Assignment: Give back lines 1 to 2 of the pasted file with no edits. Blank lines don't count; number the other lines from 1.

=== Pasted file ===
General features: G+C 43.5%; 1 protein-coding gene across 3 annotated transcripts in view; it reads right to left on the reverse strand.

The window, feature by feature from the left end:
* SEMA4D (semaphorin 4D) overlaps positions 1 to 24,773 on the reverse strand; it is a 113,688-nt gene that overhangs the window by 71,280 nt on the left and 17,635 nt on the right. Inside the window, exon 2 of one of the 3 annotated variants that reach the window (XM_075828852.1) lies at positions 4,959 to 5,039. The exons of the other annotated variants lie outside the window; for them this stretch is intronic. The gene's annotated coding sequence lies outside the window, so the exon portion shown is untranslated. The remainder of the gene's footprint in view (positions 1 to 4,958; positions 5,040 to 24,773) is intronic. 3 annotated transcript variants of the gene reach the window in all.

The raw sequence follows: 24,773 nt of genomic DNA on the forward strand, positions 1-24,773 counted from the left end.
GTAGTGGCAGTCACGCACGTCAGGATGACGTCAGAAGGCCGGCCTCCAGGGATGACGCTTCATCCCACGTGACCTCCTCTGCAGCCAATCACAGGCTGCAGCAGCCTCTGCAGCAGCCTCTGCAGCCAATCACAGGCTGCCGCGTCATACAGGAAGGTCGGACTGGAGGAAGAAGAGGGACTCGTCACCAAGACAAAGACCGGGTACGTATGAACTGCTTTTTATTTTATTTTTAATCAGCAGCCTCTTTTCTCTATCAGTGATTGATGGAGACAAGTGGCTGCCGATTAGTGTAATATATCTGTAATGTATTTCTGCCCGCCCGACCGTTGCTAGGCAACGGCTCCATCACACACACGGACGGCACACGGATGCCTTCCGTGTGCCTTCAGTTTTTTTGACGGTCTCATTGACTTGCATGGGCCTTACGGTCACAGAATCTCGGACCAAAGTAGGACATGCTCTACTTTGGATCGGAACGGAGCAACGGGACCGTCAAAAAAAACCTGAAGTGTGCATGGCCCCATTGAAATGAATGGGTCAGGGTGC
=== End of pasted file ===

General features: G+C 43.5%; 1 protein-coding gene across 3 annotated transcripts in view; it reads right to left on the reverse strand.

The window, feature by feature from the left end: